Statement on Cambodia
After having experienced the atrocities of the Khmer Rouge’s genocide, Cambodia was able to establish the Extraordinary Chambers in the Courts of Cambodia (ECCC) to hold the leaders of the abovementioned regime accountable, create reparation programs for victims and survivors of the genocide and educate the younger generations about what happened in their country from 1975 to 1979 in order to avoid the history be repeated. The ECCC also contributed to the strengthening of the rule of law, one of the pillars of democracy.
Since the first general election organized by the United Nations Transitional Authority (UNTAC) in 1993, Cambodia has endured a gradual and sustainable democratization progress towards democratic consolidation and overall prosperity, including important achievements in the field of freedom of expression within the realm of the laws, commitment towards free and open market economy with remarkable economic growth, and the fight against the rise of populism in the country and other parts of the world.
As a country which suffered genocide, Cambodia is a valuable example for other post-conflict countries showing the pathways towards peace-making, peacebuilding, national reconciliation, nation building and economic development.
In this context, the CDI urges the Government of Cambodia to continue to work towards the consolidation of democracy and the rule of law in the country and to ensure respect for public freedoms and fundamental rights.
To further promote peace and sustainable development, the CDI welcomes Cambodia’s initiative to establish the Asian Cultural Council (ACC) as an affiliate body of the International Conference of Asian Political Parties (ICAPP) in partnership with the United Nations Educational, Scientific and Cultural Organization (UNESCO). CDI welcomes the decision by the Cambodian People’s Party (CPP) to hold the official launching of the ACC in Siem Reap on 15-16 January 2019 under the leadership of Samdech Hun Sen, Prime Minister of Cambodia, as the honorary founding chairman of the ACC.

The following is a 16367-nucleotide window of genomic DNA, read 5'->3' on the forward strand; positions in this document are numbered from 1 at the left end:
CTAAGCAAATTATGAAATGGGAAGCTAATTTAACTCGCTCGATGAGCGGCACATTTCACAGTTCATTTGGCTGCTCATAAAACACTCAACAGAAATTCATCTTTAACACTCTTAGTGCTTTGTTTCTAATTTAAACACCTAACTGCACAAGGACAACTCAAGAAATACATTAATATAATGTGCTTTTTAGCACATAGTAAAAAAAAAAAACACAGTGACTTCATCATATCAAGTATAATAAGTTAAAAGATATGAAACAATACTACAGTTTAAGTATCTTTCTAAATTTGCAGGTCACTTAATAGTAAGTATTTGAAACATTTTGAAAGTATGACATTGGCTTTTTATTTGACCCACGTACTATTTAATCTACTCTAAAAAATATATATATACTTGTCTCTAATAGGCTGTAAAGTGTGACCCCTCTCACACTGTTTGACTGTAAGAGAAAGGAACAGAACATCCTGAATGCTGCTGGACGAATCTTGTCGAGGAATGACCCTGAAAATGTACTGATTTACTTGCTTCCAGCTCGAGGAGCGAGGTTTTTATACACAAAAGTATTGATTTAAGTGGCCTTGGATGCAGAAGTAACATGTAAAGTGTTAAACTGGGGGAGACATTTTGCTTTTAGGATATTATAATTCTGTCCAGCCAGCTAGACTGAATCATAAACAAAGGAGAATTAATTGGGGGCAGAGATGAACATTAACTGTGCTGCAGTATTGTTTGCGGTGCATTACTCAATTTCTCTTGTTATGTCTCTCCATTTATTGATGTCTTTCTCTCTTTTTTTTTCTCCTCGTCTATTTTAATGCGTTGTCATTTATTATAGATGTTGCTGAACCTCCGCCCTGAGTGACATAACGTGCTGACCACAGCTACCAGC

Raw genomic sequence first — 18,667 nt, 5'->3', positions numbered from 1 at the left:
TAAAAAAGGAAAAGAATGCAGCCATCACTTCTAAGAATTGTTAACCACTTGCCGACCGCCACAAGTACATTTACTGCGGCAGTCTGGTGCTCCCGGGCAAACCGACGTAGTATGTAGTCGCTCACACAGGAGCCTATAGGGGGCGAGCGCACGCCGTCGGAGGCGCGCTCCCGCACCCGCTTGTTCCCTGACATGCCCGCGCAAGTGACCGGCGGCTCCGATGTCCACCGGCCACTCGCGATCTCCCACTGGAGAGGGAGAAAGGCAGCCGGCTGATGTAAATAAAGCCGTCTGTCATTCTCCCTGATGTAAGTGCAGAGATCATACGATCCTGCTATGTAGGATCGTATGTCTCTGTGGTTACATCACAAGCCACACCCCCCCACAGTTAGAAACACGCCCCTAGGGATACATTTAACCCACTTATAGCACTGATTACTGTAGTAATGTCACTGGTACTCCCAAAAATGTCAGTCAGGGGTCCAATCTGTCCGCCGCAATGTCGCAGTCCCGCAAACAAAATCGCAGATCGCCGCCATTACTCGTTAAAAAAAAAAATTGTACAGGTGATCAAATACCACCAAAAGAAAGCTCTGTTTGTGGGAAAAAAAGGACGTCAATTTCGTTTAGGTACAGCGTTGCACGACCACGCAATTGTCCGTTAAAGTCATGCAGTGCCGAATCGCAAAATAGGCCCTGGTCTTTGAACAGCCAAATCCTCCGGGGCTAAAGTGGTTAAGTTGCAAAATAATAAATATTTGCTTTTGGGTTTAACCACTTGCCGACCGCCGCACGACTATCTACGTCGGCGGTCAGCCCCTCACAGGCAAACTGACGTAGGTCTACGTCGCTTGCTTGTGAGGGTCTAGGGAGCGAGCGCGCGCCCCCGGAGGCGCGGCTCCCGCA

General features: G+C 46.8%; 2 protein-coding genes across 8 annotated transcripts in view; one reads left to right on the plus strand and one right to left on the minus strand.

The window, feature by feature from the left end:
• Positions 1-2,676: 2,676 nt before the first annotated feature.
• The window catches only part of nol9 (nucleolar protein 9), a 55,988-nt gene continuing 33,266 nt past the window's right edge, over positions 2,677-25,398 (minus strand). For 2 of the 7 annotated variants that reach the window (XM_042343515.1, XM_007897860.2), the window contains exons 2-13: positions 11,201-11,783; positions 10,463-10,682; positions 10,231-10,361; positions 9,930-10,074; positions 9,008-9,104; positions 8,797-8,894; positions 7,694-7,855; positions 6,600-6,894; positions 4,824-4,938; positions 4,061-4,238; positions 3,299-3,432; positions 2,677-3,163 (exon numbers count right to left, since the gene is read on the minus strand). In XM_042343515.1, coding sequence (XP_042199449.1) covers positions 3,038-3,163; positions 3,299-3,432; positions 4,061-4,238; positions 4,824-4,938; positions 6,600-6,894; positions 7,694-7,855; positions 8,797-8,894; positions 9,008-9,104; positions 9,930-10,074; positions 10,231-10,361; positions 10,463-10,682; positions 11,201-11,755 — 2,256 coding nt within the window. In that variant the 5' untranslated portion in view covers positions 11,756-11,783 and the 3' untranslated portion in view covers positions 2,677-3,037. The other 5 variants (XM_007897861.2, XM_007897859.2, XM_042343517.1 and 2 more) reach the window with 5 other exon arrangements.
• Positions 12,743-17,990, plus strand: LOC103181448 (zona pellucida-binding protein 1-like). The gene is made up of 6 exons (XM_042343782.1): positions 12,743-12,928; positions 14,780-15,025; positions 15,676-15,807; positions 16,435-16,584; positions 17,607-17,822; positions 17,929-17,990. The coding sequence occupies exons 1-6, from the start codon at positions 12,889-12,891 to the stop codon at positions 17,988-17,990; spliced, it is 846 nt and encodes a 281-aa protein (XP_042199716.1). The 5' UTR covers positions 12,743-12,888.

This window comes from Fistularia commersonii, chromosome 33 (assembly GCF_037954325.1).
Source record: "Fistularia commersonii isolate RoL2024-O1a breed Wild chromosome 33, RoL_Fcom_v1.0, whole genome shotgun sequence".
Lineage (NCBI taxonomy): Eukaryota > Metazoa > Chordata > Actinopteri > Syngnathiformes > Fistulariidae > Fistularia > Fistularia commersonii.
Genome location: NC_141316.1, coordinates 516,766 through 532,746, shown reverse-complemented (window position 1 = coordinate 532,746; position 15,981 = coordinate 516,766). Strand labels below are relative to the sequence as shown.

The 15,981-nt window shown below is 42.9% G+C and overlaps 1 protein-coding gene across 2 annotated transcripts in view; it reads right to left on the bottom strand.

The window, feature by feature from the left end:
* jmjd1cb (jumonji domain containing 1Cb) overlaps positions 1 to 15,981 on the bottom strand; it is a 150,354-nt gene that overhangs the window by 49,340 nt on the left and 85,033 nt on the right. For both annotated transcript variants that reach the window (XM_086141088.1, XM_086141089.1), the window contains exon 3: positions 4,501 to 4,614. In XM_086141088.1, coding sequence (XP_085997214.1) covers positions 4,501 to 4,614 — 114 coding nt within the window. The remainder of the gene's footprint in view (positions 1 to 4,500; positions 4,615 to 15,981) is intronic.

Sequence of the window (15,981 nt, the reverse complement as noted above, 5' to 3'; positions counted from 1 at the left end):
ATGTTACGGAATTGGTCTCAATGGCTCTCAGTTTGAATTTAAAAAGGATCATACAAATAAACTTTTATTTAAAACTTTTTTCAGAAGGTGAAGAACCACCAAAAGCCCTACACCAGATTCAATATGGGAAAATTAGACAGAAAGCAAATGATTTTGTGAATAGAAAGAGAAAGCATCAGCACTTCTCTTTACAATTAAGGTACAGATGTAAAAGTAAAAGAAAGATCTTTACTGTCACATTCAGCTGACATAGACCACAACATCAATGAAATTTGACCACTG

Rapid economic growth in the last 20 years in Cambodia has raised millions of Cambodians from poverty. The rising middle class has become the foundation of democratic consolidation in Cambodia. CDI expresses concerns that a potential suspension or withdrawal of the Everything But Arms (EBA) scheme by the European Union would seriously affect poverty reduction effort in Cambodia as about one million factory workers rely on the export markets in the EU and the United States. Moreover, the removal of the EBA will destroy the legacy and efforts of the EU in poverty reduction in Cambodia and the region.
For all the exposed, the CDI urges the EU to constructively engage on an open and positive dialogue with the Cambodian authorities to find holistic solutions in the interest of the Cambodian people.
At the same time, the CDI calls on our member parties in Cambodia, the Cambodian People’s Party (CPP) and the FUNCINPEC, to closely monitor the democratic obligations of the Cambodian Government and collaborate with the country’s institutions to ensure the right environment for fruitful discussions and deeper cooperation between Cambodia and the EU.